Council chiefs rule that hated High Street Kensington cycle lanes will NOT be reinstalled despite Sadiq Khan-led survey claiming more than half of local residents support scheme
- Temporary lanes installed last year using cash awarded from transport scheme
- But they were removed in December after some 322 complaints were received
- This then sparked a huge protest from the borough’s teachers and cyclists
- Tory leaders unanimously decided last night the lanes shouldn’t be reintroduced
- Labour mayor previously quoted poll claiming 56% of residents want the lanes
The hated High Street Kensington cycle lanes will not be reinstalled, council chiefs ruled last night.
The temporary lanes were installed last year after Kensington and Chelsea council was awarded more than £300,000 as part of Transport for London‘s Streetspace scheme.
But the authority removed the lanes in December after receiving 322 complaints from residents and two business organisations.
Kensington and Chelsea council removed the lanes in December after receiving 322 complaints from residents and two business organisations
Kensington cycle lane timeline: How row erupted over £700,000 scheme
September 28 – Kensington council begins installing the lanes, saying they would increase the number of people who could access the high street during the pandemic
October 14 – The work is complete
November 12 – Residents’ groups and local businesses write to the council saying the scheme was ‘not working’ and harming the local economy
November 29 – Council confirms lane will be removed ‘after businesses and residents expressed concerns
December 1 – Extinction Rebellion activists descend on the cycle lane to protest its removal
December 2 – Activists glue themselves to a work van, temporarily halting the removal work
December 7 – Council confirms all the bollards had been removed.
March 3 – Sadiq Khan calls for the scheme to be reinstated following a survey which claims 56 per cent of local residents support the project.
March 17 – The council announces the temporary lanes will not be reintroduced
The removal of the lanes, which were being used by more than 4,000 cyclists a day, sparked a backlash from the borough’s teachers and cyclists, who organised a protest after the decision was announced.
Labour mayor Sadiq Khan then urged bosses to reinstate it earlier this month, with a TfL-commissioned poll claiming more than half of local residents support the scheme.
Despite that, the local Tory leadership decided unanimously last night, after a discussion lasting just over an hour, that the lanes shouldn’t be reintroduced.
Council chiefs will instead consider an alternative, long-term scheme, which will involve commissioning research into ‘transport patterns in the post-Covid world’, according to the Evening Standard.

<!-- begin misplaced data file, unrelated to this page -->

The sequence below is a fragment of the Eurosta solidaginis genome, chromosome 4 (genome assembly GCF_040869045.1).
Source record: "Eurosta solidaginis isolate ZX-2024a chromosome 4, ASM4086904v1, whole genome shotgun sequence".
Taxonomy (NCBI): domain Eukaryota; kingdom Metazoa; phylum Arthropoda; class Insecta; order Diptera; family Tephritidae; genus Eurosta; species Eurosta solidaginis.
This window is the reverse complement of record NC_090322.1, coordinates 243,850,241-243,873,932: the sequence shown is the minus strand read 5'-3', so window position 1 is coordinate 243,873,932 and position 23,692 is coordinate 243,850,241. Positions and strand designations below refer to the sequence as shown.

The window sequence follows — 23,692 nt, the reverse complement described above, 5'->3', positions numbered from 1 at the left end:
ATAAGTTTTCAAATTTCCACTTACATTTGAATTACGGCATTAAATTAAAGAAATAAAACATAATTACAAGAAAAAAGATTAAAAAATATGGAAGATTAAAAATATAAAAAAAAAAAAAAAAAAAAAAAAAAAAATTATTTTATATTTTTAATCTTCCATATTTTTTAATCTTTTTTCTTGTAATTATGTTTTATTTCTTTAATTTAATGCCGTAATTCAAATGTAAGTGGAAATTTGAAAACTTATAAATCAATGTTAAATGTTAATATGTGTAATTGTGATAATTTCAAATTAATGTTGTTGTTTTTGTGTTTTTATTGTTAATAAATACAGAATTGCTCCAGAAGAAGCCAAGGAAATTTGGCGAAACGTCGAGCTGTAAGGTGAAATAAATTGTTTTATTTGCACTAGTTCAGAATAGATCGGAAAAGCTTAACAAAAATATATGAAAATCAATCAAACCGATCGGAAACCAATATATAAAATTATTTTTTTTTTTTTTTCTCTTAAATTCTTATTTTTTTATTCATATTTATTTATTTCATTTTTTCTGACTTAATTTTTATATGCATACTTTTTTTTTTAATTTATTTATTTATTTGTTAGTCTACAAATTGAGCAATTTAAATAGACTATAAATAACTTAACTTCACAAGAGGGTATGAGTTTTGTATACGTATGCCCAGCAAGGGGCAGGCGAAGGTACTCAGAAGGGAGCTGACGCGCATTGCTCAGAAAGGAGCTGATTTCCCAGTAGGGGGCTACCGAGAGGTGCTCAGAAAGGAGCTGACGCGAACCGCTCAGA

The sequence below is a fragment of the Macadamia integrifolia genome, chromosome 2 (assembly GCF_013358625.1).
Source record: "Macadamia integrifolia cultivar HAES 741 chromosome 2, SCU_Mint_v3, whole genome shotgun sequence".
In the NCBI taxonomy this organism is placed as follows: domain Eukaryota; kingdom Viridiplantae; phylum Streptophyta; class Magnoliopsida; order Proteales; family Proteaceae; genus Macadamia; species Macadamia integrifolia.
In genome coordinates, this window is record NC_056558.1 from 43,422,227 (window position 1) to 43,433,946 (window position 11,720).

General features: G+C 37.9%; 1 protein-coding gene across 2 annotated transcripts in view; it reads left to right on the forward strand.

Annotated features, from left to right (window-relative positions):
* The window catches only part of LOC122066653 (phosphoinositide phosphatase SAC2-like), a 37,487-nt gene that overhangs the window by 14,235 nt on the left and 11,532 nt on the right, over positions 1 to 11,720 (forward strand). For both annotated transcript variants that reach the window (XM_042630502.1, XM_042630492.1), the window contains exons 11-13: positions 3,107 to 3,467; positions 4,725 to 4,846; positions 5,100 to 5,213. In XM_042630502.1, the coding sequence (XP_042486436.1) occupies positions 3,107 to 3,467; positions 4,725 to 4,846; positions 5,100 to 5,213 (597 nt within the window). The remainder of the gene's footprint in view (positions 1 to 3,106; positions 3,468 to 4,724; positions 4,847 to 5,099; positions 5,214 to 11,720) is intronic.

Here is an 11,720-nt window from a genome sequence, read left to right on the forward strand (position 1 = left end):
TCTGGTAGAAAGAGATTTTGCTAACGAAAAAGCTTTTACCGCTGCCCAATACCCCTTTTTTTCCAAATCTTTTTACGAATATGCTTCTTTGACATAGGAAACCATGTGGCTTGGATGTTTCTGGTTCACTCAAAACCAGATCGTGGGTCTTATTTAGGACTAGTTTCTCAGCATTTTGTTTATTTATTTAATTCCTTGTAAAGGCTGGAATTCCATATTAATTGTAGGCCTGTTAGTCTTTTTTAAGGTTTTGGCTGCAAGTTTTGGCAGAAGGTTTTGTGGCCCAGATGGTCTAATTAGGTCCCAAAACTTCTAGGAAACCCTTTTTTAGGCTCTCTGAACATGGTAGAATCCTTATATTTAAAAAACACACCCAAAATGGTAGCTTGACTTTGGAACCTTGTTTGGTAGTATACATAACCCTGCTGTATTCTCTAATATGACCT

Leader Elizabeth Campbell admitted it may take as long as 12 months to consider all options, as she announced there was a ‘pretty clear consensus’ that the temporary lanes shouldn’t be reinstalled.
The decision was reached after councillors concluded the lanes, introduced on either side of the high street, had sparked more congestion among emergency vehicles as well as regular commuters.
However, Pat Mason, leader of the council’s opposition Labour group, said: ‘Any argument that says we can’t have cycle lanes because it will cause too much traffic congestion is completely bonkers.
‘Are we going to kick the cycle lane into touch? Is it because of the mayoral elections? Or is it just because we don’t really mean we want to have an environmentally-friendly borough where people cycle instead of driving polluting cars? It’s a fundamental question about the direction this borough wants to go in.’
The removal of the lanes, which were being used by more than 4,000 cyclists a day, sparked a backlash from the borough’s teachers and cyclists, who organised a protest after the decision was announced
Speaking earlier this month, ahead of the meeting, Mr Khan said research by ICM Unlimited, who telephoned more than 1,000 local residents, showed 56 per cent of people supported the scheme.
Around 30 per cent either strongly opposed or slightly opposed the project.
He said at the time: ‘The ripping out of the new cycle lanes last year was not just an unacceptable waste of money, but went against what everyone could see: that the safe space for cycling on Kensington High Street was working.
‘Cycling numbers were up, bus journey times down, yet the Council were swayed by a few loud voices committed to the status quo.
‘I admire RBKC’s commitment to putting their residents first.
‘What this poll shows is that their residents want to be able to cycle along Kensington High Street and other main roads across the borough.
‘I urge the Council to make the right decision and work with TfL to reinstate the cycle lanes.’